More to the story?

So it would appear that there is a good case that at least the dominant conservative forms of Islam oppress women. Perhaps liberal-minded, secular people should oppose at least certain public manifestations of Islam.

But now, I have to confess some ambivalence. And the reason is th

at again, we have to be careful about condemning other cultures, and we have to listen to counterarguments. And we have not, perhaps, been careful enough in listening to Muslim women who wholeheartedly endorse a strongly Islamic way of life.

Listening to women who live a stereotypically Islamic life is especially important if we’re going to throw around terms such as “gender apartheid.” The vast majority of South African blacks under the apartheid regime would have, presumably, agreed that they were being oppressed, provided they could express their views under conditions that protected them from retaliation. Is this true for conservative Muslim women? Note that I speak of conservative Muslim women—not women who might argue that a lifestyle less grating on Western feminist sensibilities is compatible with True Islam as they see it. In other words, women who wear the veil in public, who live in a highly sex-segregated environment, who are often subject to male guardianship. What do they think?

Lately this question has become even more interesting, with moderate Islamist politics (of the democratic populist rather than the violent revolutionary variety) enjoying success throughout the Muslim world. Indeed, political Islam is only part of a larger story of Islamic revival. Among most Muslim populations, past decades have seen increased orthodoxy, more public demonstrations of faith by means such as Islamic clothing, and a self-consciously Islamic identity recieving more emphasis. Large numbers of young women take the veil, very often insisting that this is what their deepening piety and knowledge of Islam demands.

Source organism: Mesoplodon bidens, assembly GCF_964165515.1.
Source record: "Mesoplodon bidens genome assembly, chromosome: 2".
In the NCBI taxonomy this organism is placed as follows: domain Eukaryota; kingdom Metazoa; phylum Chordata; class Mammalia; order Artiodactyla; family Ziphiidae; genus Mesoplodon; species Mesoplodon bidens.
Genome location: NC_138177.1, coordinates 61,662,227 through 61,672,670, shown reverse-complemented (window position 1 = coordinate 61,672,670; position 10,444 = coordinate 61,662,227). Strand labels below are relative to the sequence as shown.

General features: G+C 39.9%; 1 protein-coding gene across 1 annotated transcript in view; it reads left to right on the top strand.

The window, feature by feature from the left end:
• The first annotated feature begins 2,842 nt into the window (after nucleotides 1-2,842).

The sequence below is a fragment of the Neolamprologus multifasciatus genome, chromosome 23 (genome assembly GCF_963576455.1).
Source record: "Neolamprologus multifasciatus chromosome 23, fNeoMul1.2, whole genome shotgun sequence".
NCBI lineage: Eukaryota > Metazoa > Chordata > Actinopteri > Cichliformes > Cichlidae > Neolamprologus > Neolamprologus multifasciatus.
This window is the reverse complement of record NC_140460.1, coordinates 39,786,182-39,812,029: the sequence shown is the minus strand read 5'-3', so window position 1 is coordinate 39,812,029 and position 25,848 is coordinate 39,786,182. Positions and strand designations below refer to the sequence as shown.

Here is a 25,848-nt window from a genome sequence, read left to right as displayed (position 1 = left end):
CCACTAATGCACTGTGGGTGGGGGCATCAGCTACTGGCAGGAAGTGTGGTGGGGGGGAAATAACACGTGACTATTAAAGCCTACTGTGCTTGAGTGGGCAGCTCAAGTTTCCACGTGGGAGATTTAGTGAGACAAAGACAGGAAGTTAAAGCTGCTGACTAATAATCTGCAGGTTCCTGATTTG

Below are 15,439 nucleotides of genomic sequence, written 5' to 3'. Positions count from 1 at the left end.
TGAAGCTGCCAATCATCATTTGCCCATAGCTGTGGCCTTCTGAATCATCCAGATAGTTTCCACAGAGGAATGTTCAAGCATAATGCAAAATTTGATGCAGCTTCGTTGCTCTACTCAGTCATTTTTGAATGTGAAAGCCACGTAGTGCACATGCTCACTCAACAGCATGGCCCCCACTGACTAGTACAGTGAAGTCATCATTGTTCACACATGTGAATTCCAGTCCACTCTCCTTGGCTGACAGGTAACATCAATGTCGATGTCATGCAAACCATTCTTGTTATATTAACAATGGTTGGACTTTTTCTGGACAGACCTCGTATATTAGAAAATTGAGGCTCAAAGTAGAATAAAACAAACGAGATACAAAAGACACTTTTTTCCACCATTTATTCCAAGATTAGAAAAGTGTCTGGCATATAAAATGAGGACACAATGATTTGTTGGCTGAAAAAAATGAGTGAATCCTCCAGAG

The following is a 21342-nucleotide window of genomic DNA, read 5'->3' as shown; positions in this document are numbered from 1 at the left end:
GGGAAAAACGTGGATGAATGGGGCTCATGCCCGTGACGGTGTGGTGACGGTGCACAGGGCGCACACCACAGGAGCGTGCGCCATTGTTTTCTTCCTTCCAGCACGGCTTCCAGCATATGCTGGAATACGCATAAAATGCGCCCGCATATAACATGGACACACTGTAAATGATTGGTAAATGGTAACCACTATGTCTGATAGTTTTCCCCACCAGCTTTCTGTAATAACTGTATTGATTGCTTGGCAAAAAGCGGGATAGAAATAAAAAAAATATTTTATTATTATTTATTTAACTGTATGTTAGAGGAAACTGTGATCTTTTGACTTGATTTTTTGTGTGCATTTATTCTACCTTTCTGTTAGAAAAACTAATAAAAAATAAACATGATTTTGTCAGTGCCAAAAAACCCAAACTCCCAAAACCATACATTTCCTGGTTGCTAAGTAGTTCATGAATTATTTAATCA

This is not exactly a reawakening of traditional attitudes: the assertive young veiled women are not peasants and do not dress like their grandmothers. Many have a modern, “born again” style of faith. And they are often politically active. Islamist politics usually finds plenty of support among non-elite women; some Islamist parties have been especially noted for organizing among women. Though remaining subordinate to males, Islamist women have been able to achieve secondary leadership and spokesperson positions as well as being active in the base. They tend to claim domesticity as the primary sphere for the devout woman, while insisting that women can also have a place in public and work life, as long as the Islamic proprieties are observed. They might, for example, support segregating the sexes at work, and insist on establishing women-only bus services to protect women from unwanted male contact while commuting.

The veil is also, for many modern Muslims, an especially potent symbol of Muslim identity. Veiling receives plenty of community support, and young women who adopt the veil very often describe themselves as proudly standing up for their belief in God. Indeed, modern Muslim women most often bring up piety as the reason for wearing the veil. They are devout, and they freely and gladly submit to God’s prescriptions for proper female behavior. They may even use a modern moral language, insisting that they did not bow to family or community pressure but made a personal choice. After all, they decided that they needed to learn more about their religion, and actively consulted sources such as books before deciding that the veil was God’s will for them.